The Health Museum to Host Food Drive in Support of Hurricane Harvey Relief Efforts
On Saturday, September 9, 2017, The John P. McGovern Museum of Health and Medical Science welcomed its latest exhibit "40 Chances: Finding Hope in a Hungry World - The Photography of Howard G. Buffett." The traveling exhibit features the work of Buffett, a philanthropist and farmer, as he traveled more than 135 countries capturing the powerful forces that fuel hunger and poverty, and is curated by the Newseum.
40 Chances: Finding Hope in a Hungry World will be on display at The Health Museum through January 1, 2018.
"Buffett's work is both powerful and empowering. It reminds us of the commonalities we share as human beings, and of how we can all make a difference individually and collectively," said Dr. Melanie Johnson, President and CEO of The Health Museum. "For Houston, we believe this message is especially poignant at this time considering the tremendous recovery efforts underway across our local region after Hurricane Harvey."
To coincide with 40 Chances: Finding Hope in a Hungry World, The Health Museum will be collecting food donations in support of the Hurricane Harvey relief effort for 40 Days from September 9 to October 18, 2017. For every 4 cans of non-perishable food items donated, The Health Museum will provide one free admission ticket to all its exhibits, including 40 Chances: Finding Hope in a Hungry World. All of the food collected at The Health Museum will be donated directly to the Houston Food Bank.
Through this initiative The Health Museum is providing Houstonians 40 Chances to Support Hurricane Harvey Relief Efforts by donating canned goods and answering the following question: Will you help a neighbor in need? Interactive, educational programming such as thinktank activities, including origami gardening, water purification, and how to maintain a healthy diet with survival food from around the world will also be available for museum attendees of all ages as part of the "40 Chances" exhibition at The Health Museum. These hands-on activities are designed to engage museum attendees in developing practical solutions to some of the world's most pressing challenges.
Access to 40 Chances: Finding Hope in a Hungry World is included in the regular price of admission.
"Photojournalism plays a crucial role in capturing the world around us and sharing that information with others," said Buffett. "As the world's premier institution for exhibiting photojournalism, the Newseum is the perfect place to share these photographs with a wider audience."
The photographs in "40 Chances" illustrate the causes and effects of hunger on five continents and reflect Buffett's belief that hunger is intertwined with poverty, fear, war and conflict, and lack of opportunity for women. The exhibit also includes an original Newseum film featuring Buffett and his work, as well as an interactive kiosk highlighting organizations that are working to combat hunger.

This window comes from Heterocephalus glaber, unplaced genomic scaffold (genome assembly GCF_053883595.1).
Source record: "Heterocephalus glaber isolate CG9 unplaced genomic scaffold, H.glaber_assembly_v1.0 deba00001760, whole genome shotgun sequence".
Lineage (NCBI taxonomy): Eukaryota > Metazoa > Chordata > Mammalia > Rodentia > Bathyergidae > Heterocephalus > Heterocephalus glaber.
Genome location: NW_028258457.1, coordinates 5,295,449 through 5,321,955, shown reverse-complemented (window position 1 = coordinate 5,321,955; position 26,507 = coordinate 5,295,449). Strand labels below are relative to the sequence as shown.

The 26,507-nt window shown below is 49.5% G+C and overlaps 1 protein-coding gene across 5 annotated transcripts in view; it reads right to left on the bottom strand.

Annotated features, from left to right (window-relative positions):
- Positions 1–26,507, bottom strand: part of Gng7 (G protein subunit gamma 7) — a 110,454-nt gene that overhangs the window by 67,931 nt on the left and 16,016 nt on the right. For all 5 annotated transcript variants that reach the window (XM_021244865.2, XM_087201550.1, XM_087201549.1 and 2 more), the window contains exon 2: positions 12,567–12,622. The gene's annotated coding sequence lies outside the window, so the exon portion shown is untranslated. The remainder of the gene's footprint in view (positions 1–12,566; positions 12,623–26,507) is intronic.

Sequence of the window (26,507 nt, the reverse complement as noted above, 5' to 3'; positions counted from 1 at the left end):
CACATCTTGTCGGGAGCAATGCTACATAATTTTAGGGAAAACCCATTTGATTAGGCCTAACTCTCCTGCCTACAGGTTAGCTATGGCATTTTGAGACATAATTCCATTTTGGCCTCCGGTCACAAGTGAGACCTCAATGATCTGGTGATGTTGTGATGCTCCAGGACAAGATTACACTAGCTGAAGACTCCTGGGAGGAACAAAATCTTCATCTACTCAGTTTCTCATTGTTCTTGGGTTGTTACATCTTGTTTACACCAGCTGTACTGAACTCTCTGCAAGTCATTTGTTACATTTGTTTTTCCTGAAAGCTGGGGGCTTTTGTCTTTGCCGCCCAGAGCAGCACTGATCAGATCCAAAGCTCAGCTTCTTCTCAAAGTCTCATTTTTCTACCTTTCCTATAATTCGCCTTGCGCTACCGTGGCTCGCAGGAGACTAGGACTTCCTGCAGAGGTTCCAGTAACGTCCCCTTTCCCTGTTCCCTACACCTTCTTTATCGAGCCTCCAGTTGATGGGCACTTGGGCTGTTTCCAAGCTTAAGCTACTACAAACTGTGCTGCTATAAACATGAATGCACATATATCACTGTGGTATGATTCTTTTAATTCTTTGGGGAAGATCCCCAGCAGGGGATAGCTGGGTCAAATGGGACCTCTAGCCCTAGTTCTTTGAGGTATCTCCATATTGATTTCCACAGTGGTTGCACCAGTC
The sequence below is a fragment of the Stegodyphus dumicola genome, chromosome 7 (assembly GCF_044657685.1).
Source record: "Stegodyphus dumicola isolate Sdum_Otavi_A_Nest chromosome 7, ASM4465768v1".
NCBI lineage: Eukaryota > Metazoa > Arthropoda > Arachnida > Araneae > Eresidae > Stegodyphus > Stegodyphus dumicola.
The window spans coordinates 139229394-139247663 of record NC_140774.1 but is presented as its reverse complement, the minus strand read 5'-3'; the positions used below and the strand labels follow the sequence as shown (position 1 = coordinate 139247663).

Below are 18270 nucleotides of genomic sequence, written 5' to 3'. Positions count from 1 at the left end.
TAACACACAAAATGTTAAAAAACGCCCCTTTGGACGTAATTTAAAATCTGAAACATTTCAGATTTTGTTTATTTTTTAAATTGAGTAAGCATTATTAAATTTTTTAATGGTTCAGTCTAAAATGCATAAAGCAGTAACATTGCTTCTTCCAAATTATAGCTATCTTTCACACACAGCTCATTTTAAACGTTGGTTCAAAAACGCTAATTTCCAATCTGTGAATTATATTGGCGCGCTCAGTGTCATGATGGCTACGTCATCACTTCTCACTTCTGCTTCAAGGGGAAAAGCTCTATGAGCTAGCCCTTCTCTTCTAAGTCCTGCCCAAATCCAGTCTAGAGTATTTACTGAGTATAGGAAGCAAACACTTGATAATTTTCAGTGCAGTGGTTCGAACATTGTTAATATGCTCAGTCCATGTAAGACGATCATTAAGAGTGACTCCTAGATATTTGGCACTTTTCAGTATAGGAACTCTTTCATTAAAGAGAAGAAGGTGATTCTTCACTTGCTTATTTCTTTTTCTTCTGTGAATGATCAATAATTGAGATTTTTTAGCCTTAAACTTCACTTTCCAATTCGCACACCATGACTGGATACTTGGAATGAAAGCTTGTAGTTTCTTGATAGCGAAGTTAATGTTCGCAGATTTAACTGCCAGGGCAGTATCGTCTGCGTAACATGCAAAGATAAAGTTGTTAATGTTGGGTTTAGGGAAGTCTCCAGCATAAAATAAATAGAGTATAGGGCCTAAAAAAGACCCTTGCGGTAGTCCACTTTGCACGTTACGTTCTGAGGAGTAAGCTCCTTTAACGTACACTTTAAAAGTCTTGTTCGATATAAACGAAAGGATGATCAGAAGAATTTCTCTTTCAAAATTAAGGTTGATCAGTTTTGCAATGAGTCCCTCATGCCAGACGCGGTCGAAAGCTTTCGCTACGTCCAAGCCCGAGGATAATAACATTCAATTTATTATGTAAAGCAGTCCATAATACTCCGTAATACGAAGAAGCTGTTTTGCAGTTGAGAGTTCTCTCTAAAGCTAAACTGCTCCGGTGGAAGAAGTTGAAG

The exhibit also highlights images by Heidi Levine, winner of the International Women's Media Foundation's first Anja Niedringhaus Courage in Photojournalism Award, dedicated to the Associated Press photographer who was killed in Afghanistan in 2014 after a career covering global issueS. Levine, a freelance photojournalist, has spent her career covering conflict in the Middle East. The Howard G. Buffett Foundation works with the International Women's Media Foundation to support the work of journalists reporting on hunger, poverty and violence around the globe.
40 Chances: Finding Hope in a Hungry World was developed by the Newseum in collaboration with Howard G. Buffett Foundation. The Newseum, headquartered in Washington, D.C., promotes, explains and defends free expression and the five freedoms of the First Amendment.
The photography exhibition is presented in partnership with the Howard G. Buffett Foundation and the International Women's Media Foundation.
Celebrating its 21st anniversary, The Health Museum, John P. McGovern Museum of Health and Medical Science, is Houston's most interactive science learning center and a member institution of the world-renowned Texas Medical Center. The Health Museum is the most visited museum of its kind in the country totaling more than 180,000 visitor experiences annually, and over 2.6 million visitors and counting since its inception in 1996. Located in the heart of the city's rich and varied Museum District, The Health Museum's mission is to foster wonder and curiosity about health, medical science and the human body.
General admission to The Health Museum is free for children two and under; $8 for children 3 to 12 years old and seniors 65 and above; $10 for adults; and free from 2 pm to 7 pm on Thursdays for families. Active and retired personnel receive half-off admission for up to four people. General admission also provides access to the museum's multiple exhibits. For more information about The Health Museum visit thehealthmuseum.org.